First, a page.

Lessons from the field: Restarting NTD programs in a pandemic

26 Apr 2021

Neglected tropical disease (NTD) activities around the globe were halted at the onset of COVID-19 pandemic. Now, following World Health Organization (WHO) guidelines, many national governments are resuming activities worldwide.

On USAID’s Act to End NTDs | East program, our teams are continually gathering new insights as we support governments to restart NTD activities. Learning and adapting are essential when conducting NTD activities amid an ever-shifting global pandemic. Despite some distinctions, Act | East staff are seeing common trends, challenges, and best practices emerge across our supported countries in Africa, Asia, and the Americas:

  1. Physical distancing is one of the most challenging COVID-19 protocols to implement during mass treatment campaigns and surveys — and solutions differ for each community. During a lymphatic filariasis (LF) survey in Indonesia, surveyors found that going door to door to collect samples attracted fewer onlookers than having people gather at a central location. On the other hand, in Uganda, LF survey teams engaged the village head and a local guide to gather participants at a fixed location, enabling surveyors to work quickly and helping to prevent crowds from gathering. In Nepal, Female Community Health Volunteers brought people to sample collection booths in small groups to support distancing.

  1. Advance community engagement is more critical than ever. Government officials must engage local communities well in advance of any NTD activities to discuss how COVID-19 protocols will be followed and to give communities time to prepare. In Nepal, for example, survey teams found communication very important to inform district authorities and communities not only about the LF survey plans, but also to outline the COVID-19 precautions to be taken by the survey team and the expectations for the same cooperation with risk mitigation from the community.

  1. Successful NTD activities require even closer coordination with local officials. The COVID-19 pandemic inserts more uncertainty into our operating environment. A close relationship with local officials can therefore help NTD teams adapt plans as local conditions — such as the COVID-19 case count — changes. In Uganda, district-level COVID-19 committees supported the supervision of risk mitigation practices and provided daily updates on changing COVID-19 numbers to survey teams. The strong involvement of the district health office also made the community feel more confident that the survey was safe.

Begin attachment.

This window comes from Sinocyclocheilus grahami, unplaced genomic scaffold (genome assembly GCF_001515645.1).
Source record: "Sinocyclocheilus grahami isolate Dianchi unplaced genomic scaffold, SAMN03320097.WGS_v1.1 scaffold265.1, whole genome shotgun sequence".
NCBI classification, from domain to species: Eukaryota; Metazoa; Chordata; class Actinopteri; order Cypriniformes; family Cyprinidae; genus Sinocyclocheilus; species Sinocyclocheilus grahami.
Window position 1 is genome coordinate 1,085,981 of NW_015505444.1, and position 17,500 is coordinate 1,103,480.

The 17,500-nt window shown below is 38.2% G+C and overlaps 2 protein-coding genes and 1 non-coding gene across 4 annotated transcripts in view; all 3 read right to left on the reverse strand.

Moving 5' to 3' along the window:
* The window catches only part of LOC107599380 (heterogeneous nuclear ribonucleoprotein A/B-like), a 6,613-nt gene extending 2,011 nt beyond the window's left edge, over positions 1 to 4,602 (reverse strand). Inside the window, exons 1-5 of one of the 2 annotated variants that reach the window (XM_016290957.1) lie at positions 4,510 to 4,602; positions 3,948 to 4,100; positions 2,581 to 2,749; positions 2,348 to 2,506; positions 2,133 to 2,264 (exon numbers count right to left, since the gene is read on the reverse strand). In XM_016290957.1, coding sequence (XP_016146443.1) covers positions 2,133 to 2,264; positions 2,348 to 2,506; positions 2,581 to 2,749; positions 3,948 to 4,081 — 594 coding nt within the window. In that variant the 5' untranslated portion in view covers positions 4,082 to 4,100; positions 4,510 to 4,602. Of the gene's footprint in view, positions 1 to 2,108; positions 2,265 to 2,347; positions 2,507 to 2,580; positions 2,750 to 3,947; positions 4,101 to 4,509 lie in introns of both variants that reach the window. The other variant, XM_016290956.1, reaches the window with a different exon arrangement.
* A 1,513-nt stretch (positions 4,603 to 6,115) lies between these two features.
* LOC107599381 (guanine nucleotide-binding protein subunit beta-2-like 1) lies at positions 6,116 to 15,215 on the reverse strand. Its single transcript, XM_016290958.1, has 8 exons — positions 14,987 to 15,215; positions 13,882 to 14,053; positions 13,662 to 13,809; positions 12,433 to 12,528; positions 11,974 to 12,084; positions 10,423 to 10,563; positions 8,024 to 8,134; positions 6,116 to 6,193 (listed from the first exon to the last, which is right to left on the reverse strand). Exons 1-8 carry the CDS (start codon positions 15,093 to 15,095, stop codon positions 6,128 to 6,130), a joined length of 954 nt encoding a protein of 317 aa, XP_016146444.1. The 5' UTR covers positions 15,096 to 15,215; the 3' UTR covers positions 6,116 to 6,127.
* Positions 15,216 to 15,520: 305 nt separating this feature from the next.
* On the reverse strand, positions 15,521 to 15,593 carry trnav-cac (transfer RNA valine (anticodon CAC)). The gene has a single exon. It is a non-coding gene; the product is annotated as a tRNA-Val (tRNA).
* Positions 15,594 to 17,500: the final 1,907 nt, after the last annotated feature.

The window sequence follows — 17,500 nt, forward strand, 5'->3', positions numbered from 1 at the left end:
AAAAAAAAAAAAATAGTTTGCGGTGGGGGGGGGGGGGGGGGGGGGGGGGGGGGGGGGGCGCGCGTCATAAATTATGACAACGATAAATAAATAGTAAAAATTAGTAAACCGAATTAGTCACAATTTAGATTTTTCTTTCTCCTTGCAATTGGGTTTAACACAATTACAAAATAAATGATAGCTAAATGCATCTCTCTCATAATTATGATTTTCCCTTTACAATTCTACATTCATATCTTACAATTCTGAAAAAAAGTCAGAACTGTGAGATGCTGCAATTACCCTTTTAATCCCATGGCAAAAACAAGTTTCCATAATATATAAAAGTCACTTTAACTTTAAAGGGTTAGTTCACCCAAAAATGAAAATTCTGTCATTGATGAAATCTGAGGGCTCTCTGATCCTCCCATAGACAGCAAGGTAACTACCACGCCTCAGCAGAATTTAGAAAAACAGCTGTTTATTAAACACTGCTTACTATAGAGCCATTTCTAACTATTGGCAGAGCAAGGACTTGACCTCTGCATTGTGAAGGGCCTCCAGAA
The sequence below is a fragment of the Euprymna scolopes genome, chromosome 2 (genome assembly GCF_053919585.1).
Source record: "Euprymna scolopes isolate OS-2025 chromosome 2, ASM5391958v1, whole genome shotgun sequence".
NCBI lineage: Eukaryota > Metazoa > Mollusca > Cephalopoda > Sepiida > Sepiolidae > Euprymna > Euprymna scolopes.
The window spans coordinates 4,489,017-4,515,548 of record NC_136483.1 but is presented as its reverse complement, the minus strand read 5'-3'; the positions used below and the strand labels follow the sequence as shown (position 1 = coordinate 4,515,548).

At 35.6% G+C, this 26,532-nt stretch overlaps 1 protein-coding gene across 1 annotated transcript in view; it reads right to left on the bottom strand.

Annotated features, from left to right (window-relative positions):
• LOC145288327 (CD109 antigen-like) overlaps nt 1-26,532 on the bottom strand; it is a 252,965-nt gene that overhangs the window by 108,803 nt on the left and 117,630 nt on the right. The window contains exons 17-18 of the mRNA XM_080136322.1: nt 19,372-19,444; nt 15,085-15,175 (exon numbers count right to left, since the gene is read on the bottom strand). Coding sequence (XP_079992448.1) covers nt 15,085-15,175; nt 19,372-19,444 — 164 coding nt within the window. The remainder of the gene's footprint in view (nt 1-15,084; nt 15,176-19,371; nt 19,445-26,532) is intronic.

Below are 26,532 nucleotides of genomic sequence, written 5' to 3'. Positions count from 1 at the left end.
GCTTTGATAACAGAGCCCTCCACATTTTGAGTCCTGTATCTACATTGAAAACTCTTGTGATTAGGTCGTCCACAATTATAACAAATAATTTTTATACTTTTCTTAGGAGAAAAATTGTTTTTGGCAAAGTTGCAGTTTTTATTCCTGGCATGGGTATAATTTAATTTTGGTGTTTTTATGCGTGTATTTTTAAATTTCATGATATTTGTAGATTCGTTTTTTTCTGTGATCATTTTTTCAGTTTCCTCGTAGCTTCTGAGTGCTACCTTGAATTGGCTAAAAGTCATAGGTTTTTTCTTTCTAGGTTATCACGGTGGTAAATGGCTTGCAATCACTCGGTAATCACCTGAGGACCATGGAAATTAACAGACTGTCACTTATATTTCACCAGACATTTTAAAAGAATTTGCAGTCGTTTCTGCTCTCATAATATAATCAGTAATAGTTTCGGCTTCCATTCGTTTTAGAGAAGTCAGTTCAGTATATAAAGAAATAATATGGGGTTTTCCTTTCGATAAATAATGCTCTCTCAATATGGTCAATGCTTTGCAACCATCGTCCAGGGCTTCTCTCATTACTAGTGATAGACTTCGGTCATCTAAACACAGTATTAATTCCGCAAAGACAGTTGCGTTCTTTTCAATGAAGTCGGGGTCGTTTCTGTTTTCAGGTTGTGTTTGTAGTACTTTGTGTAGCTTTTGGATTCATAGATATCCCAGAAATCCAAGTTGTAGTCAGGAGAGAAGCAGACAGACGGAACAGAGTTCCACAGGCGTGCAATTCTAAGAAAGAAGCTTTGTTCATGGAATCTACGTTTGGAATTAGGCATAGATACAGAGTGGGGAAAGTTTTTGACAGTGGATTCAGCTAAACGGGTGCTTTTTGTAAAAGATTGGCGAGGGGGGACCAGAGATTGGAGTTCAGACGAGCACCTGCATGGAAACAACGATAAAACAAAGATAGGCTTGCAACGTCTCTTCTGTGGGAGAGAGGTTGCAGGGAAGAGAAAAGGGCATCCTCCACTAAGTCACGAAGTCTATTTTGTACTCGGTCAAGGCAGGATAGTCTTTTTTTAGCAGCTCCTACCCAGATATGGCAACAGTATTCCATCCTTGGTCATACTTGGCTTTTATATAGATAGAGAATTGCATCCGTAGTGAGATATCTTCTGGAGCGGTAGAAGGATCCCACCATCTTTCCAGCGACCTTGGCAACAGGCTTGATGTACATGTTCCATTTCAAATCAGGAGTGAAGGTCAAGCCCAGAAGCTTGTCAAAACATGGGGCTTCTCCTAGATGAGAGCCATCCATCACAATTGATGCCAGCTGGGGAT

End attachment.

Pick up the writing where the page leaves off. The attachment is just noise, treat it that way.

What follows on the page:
1. Supervision can be done remotely. Usually, health ministry officials and Act | East staff directly supervise NTD activities to monitor progress and ensure quality. To lessen the number of external people entering communities, teams found creative ways to conduct supervision remotely. In Tanzania, health officials supervised the distribution of schistosomiasis treatment remotely using photos, texts, and calls with zonal coordinators. Many countries are also using specific COVID-19 checklists for remote supportive supervision, along with intensified trainings for district and local teams.

  1. It is important to consider the unique needs of each community when planning for protection measures. In Uganda, for example, many of the communities where LF surveys were being done lacked adequate public hand washing facilities — so the team set up survey sites outside of schools and church compounds that did have facilities to use. LF survey teams in Nepal noted that more masks were needed for participants of surveys in remote communities where mask wearing is not common.

  1. Populations have shifted amid the pandemic. In some communities, we found that population numbers have changed significantly due to urban to rural migration during COVID-19. In Uganda, many urban dwellers had returned to their home communities during a mass treatment campaign for onchocerciasis, which mean the teams were not prepared for the increased size of communities. Additional days of treatment had to be added to meet the community needs.

We are still learning as we go, and we plan to continue to share our experiences to support the wider NTD-fighting community. Want more details on our COVID-19 lessons learned to date? Check out our top lessons from NTD activities in six countries – DRC, Indonesia, Nepal, Uganda, Tanzania, and Vietnam – amid COVID-19.

Looking for COVID-19 resources for NTD programs? In partnership with USAID and Act to End NTDs | West, we recently released resources that can help countries safely restart NTD programs according to WHO guidance. These practical tools provide ideas and real-world examples on applying WHO guidance to mass drug administrations, LF surveys, and trachoma surveys.

Working together, we can continue progress against NTDs while protecting health workers and communities.